sábado, 26 de noviembre de 2016

Soro A, Quezada-Euán J J G, Theodorou P, Moritz R F A, Paxton R J (2017) The population genetics of two orchid bees suggests high dispersal, low diploid male production and only an effect of island isolation in lowering genetic diversity. Conservation Genetics 18(3): 607-619. DOI:10.1007/s10592-016-0912-8


  Orchid bees (Hymenoptera, Apidae, Euglossini) are important pollinators of many plant families in Neotropical forests, habitats that have become increasingly degraded and fragmented by agricultural practices. To understand the extent to which loss of natural habitat and isolation has affected the genetic diversity and diploid male production (DMP) of two orchid bee species,Euglossa dilemma and Euglossa viridissima, we collected and genotyped 1686 males at five microsatellite loci and tested for differences in allelic richness, heterozygosity and DMP across three different types of land use (natural, agricultural and urban) and between mainland and island populations in the Yucatan Peninsula of Mexico. We also investigated the impact of land use and geographic isolation on gene flow. Euglossa dilemma and E. viridissima seemed to be particularly resilient to loss of natural habitat; in locations with human impact, we did not find reduced genetic diversity, and populations generally showed very little population genetic structure. Only on islands did E. dilemma show significantly reduced genetic diversity. Even after accounting for putative null alleles, DMP was very low (0.2–1.3%) across all sampling sites, including on islands. We therefore suggest that DMP is an insensitive measure of inbreeding and population decline in our two study species.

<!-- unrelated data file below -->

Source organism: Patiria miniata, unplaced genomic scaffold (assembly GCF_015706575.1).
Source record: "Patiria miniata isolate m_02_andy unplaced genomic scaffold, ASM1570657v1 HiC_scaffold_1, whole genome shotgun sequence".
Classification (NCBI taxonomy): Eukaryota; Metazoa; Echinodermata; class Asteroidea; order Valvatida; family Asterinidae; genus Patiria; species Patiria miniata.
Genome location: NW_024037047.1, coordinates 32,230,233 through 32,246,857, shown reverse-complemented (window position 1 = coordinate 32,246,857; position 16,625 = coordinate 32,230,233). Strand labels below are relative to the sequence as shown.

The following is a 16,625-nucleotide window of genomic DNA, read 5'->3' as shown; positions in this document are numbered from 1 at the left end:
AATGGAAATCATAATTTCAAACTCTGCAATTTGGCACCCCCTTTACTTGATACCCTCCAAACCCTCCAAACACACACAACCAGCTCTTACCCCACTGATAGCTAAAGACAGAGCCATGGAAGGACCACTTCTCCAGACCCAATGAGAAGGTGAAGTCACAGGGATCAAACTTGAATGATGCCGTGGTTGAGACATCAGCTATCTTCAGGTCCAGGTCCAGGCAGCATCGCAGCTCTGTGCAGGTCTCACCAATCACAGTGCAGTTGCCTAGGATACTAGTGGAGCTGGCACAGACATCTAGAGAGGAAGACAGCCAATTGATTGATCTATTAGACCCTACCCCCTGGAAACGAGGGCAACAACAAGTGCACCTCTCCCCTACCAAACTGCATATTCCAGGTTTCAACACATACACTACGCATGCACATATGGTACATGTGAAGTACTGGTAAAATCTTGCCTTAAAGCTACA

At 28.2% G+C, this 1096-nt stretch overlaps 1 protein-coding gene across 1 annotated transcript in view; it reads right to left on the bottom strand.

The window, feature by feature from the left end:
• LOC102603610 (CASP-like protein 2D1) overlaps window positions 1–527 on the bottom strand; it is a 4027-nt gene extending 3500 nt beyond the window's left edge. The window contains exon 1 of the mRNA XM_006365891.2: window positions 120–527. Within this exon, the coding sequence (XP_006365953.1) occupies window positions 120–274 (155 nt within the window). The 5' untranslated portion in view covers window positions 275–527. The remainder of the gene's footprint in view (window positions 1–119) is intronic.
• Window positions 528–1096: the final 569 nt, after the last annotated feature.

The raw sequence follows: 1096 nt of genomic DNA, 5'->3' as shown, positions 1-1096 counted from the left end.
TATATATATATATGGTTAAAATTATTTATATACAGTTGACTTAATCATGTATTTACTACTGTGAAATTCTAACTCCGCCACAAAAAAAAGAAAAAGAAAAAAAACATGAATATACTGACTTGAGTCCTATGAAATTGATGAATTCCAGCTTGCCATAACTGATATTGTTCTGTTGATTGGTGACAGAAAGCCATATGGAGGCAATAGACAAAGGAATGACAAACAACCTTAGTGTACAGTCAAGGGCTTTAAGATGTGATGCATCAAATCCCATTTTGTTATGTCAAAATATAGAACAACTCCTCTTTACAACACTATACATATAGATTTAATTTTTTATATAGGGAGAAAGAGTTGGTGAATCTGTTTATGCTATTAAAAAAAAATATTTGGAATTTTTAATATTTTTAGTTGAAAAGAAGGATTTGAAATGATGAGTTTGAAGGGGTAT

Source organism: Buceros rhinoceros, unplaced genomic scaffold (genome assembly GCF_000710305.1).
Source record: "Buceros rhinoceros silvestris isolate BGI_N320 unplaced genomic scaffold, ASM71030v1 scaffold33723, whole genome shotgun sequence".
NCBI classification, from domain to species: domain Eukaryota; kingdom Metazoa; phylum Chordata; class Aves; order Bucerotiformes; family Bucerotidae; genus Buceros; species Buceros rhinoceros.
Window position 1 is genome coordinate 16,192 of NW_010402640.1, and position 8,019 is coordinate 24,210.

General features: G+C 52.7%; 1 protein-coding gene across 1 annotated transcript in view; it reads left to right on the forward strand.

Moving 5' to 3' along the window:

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miércoles, 2 de noviembre de 2016

Landaverde-González P; Moo-Valle H; Murray T E; Paxton R J; Quezada-Euán J J G; Husemann M (2017) Sympatric lineage divergence in cryptic Neotropical sweat bees (Hymenoptera: Halictidae: Lasioglossum). Organisms Diversity & Evolution  17 (1): 251-265

 Given ongoing biodiversity decline, an important concern is that a large fraction of species diversity is not yet documented. Correct delimitation of species remains a challenge, especially for small and morphologically uniform groups such as sweat bees (Halictidae). Here, we applied an integrative taxonomic approach to study diversity within the Neotropical sweat bee subgenus Dialictus (genus Lasioglossum). We used four statistical methods to delimit species based on cytochrome oxidase subunit I gene sequences: Automatic Barcode Gap Discovery (ABGD), two variants of the General Mixed Yule Coalescent (single-threshold (stGMYC) and Bayesian (bGMYC)) and the Refined Single Linkage analysis (RESL). We detected eight principal molecular operational taxonomic units (mOTUs). Subsequently, these lineages were evaluated using ten nuclear microsatellite loci and morphological and ecological analyses. Most mOTUs could be differentiated using microsatellites and morphology (82 % identified correctly), further supporting the status of mOTUs as independent biological units. For the two most widespread mOTUs, we analysed intra-lineage geographic variation using microsatellites but did not detect additional substructuring. We further tested if the lineages showed predictable patterns of co-occurrence and habitat preferences. While we did not find any evidence of preferential association or disassociation between taxa, we detected a slight positive effect of high crop cover favouring the abundance of some lineages. We show that integrated approaches using statistical analysis of DNA barcodes jointly with additional data can provide robust and objective means of delimiting species in morphologically difficult groups.

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